Welcome to iHCPL: The Next Generation. This site was created as the next step in Harris County Public Library's iHCPL Learning 2.0 Program; a discovery learning program designed to encourage staff to explore new technologies. The original iHCPL program was adapted from The Public Library of Charlotte & Mecklenburg County's Learning 2.0 Program.

Tuesday, September 15, 2009

Genealogy # 68: Detective Work

© 2009 JupiterImages
There may come a point in your genealogy research when you’ll have to find your inner Sherlock Holmes. Here are several old fashioned methods of obtaining information needed for your family tree.

Oral History

Oral history is a way to capture your family member’s history in their own words and preserve it for both yourself and others in your family. In February 2009, Dr. Louis J. Marchiafava, a prominent oral historian and former archivist for the Houston Metropolitan Research Center and Houston Public Library, presented an Oral History workshop. Below are some of the tips he mentioned:
  • Plan and prepare for the interview ahead of time
  • Test your tools (recorder, tapes, microphone, etc.) & take extras with you
  • Start a framework or theme that reflects the role of that person within the family
  • Look for diaries, photos, letters or awards as potential talking points
  • Ask to view bibles for records on family births, deaths, and marriages.
  • Ask open-ended questions
  • Transcribe and make copies of recording
After that, it’s up to you how to share with interested family members or even local history groups - email, social networking sites or by mailing out physical copies.

Additional Tips and Guides

Oral History Association, OHA Wiki and Cyndi’s List: Oral History & Interviews have information on reliable recording devices, as well as other resources and tips.

Jelly Jar & About.com have compiled lists of questions to ask when interviewing family members.

Examples of State and Local Oral History Projects

Local Library

The Genealogy Room
Originally uploaded by Robert Dumas
Locate a library that may contain information pertinent to your family line. Ask about newspaper on microfilm, old maps, or special collections. Clayton Library Center for Genealogical Research, founded in 1921, has been named one of the top nine genealogical libraries in the nation to visit by Family Tree magazine (July 2008). Check out Clayton Library’s FAQ section to help answer many questions you may have.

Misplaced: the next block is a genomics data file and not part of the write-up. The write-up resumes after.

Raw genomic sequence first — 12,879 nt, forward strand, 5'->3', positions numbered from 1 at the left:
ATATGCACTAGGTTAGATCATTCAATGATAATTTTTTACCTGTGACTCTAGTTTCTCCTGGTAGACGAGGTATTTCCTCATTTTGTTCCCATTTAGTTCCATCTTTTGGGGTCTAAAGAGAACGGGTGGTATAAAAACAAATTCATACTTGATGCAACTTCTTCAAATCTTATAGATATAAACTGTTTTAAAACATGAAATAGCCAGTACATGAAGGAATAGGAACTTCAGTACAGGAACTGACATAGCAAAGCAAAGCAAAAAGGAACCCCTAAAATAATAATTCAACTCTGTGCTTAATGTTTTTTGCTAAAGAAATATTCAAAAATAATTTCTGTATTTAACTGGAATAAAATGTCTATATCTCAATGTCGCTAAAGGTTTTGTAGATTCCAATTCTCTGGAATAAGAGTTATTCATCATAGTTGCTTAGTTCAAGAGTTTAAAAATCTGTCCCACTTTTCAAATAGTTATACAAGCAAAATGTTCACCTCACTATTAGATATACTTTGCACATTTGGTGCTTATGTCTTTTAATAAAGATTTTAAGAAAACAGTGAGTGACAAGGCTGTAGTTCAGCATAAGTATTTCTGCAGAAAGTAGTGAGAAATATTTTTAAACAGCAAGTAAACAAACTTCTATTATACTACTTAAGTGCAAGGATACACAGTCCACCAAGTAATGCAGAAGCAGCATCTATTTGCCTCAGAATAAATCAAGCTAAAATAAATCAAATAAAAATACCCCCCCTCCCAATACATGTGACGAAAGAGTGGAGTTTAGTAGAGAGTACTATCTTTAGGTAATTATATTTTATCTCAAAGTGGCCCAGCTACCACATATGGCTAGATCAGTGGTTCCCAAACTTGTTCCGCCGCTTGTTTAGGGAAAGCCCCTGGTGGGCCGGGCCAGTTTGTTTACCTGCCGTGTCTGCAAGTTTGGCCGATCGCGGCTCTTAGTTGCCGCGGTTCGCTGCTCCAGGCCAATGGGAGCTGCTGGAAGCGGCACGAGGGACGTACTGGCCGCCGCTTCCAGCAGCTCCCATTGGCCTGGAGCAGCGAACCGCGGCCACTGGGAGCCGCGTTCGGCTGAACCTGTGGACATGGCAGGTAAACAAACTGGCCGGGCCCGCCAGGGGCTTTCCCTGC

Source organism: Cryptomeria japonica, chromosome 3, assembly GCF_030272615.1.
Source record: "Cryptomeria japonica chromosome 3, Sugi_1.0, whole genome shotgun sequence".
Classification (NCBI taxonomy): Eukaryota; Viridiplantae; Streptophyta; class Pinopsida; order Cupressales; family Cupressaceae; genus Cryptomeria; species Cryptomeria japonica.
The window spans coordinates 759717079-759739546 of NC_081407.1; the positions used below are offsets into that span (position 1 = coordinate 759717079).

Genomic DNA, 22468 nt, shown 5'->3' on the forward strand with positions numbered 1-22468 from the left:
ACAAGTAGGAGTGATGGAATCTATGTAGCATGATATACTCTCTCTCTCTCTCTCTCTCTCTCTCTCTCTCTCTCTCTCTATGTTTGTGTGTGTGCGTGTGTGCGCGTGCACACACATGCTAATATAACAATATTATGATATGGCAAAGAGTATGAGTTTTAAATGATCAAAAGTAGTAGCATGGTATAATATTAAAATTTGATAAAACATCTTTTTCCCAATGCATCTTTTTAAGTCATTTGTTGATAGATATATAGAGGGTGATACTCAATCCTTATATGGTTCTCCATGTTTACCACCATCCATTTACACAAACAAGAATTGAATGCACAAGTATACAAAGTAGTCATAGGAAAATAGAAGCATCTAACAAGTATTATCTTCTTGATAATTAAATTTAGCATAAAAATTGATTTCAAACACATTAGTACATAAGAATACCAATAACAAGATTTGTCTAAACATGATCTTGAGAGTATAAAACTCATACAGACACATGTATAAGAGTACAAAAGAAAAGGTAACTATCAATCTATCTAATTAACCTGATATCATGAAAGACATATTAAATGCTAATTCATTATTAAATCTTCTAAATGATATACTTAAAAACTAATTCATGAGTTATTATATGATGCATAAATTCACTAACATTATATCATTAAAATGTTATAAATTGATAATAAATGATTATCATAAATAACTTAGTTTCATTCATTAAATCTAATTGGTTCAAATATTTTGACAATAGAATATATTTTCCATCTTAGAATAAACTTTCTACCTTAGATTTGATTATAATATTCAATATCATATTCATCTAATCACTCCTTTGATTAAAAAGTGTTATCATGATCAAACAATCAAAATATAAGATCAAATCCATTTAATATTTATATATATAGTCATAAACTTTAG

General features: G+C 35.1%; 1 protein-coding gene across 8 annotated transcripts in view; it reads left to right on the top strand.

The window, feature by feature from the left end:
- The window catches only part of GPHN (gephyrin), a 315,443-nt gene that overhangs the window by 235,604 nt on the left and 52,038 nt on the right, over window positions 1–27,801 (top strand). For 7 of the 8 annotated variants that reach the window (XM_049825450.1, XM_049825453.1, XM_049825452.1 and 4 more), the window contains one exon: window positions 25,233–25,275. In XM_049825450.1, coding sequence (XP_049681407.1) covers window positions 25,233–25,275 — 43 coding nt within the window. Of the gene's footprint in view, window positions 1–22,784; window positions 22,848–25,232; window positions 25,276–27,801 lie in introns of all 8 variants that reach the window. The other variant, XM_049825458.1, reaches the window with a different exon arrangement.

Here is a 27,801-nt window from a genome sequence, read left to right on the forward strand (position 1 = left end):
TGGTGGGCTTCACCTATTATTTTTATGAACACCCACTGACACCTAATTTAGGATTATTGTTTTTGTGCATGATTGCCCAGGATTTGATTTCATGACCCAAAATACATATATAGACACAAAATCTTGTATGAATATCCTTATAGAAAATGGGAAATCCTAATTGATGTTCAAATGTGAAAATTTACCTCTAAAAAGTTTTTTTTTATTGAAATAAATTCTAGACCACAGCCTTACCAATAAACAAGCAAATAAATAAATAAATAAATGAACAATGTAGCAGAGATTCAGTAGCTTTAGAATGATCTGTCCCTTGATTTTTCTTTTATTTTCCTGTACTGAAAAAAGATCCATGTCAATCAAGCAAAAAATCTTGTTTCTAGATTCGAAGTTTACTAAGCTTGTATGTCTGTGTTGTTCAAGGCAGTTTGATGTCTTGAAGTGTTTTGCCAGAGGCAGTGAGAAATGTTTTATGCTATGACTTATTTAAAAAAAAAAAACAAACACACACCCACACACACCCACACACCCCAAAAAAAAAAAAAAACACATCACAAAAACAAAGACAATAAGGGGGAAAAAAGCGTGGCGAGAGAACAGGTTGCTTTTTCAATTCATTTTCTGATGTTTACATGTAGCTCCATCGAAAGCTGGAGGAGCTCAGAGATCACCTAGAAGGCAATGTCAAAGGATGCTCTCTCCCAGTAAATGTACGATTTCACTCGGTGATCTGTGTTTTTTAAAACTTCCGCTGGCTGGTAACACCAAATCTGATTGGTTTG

Cemetery & Church Records

Little Horwood Grave
Originally uploaded by R P Marks
Do you know the best time to visit a cemetery or the proper etiquette? Tiptoeing Through the Graveyard answers these and lots more questions in regards to conducting genealogy research in cemeteries and churches. If permitted, taking pictures of grave markers is a quick and accurate way to document the information.

Additional Tips & Pitfalls

These online resources offer a wealth of great tips:
Some of the most common mistakes in genealogy research are assuming that no one else is working on the same family lineage or that your family surname was never spelled differently at some point in time.


1. Look at some of the examples provided of oral history projects and listen to some of the stories, Tejano Voices in particular has some good examples.
Have you ever pursued an oral history project? Would you consider doing one to record your family history? Who in your family would be a good subject?

2. Go to Find-A-Grave site and search for a cemetery location. Pick one cemetery and locate the oldest burial listed, then post the information that is provided about the person onto your blog.

This module brought to you by Jorie Nissen (FM), Laura Smith (FM) & Rhiannon Perry (LAP).


Anonymous said...

After doing some family research, I have found that even oral history can be wrong! But they do give you a direction to do your research.

HCPLJL said...

Oral history is never really wrong. It is how the past was viewed by your subject. Everyone doesn't have the same viewpoint.

Anonymous said...

What I was referring to concerning oral history was wrong was the birthplace of my grandfather. Family said he was born in one place and written document stated something else.

I went to a cemetery over the weekend and the oldest burial date I could find was the 1850's. This was a cemetery were many German immigrants were buried. Many of them did not immigrate to Texas until 1840's- 1880's.
The grave I found was John W. Lumpkin, b. 1-13-1814, d. 12-29-1854

Anonymous said...

I found the oral history ver interesting. Although my father and mother's sides of the family were of German ancestry, I did find some info on the town Wiemar, TX and who the people were and how they lived. Very helpful for the family tree.